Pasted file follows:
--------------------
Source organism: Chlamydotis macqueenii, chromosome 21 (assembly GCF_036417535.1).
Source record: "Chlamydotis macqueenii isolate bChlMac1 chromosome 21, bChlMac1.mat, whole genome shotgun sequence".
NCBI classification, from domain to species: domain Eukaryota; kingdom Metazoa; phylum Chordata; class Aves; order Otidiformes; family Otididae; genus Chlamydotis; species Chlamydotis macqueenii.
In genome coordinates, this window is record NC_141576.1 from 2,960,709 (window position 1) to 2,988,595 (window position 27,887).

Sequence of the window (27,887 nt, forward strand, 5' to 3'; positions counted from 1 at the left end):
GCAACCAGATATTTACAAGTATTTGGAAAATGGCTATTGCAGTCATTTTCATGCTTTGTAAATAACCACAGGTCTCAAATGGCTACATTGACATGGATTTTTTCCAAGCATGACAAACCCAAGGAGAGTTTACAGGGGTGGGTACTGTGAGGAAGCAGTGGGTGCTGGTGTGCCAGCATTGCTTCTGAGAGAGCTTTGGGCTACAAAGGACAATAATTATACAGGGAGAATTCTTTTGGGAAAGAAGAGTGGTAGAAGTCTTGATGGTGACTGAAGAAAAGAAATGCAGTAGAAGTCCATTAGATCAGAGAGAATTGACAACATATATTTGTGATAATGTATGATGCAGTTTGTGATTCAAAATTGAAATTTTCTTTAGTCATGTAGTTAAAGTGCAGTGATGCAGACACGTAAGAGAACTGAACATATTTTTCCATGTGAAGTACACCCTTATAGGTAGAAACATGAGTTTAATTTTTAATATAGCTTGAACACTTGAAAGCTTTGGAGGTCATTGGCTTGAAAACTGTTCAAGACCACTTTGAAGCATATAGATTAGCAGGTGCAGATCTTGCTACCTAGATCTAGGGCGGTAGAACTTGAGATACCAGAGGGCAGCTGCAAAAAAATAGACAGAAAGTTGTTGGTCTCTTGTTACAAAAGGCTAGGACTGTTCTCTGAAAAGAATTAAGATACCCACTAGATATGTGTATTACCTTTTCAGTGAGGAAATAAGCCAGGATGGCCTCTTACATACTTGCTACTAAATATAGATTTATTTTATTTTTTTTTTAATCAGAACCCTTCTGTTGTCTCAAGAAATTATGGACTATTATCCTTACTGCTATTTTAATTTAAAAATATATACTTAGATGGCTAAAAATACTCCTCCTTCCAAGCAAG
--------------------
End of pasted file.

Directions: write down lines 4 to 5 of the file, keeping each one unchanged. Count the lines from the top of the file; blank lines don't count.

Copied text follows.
In genome coordinates, this window is record NC_141576.1 from 2,960,709 (window position 1) to 2,988,595 (window position 27,887).

Sequence of the window (27,887 nt, forward strand, 5' to 3'; positions counted from 1 at the left end):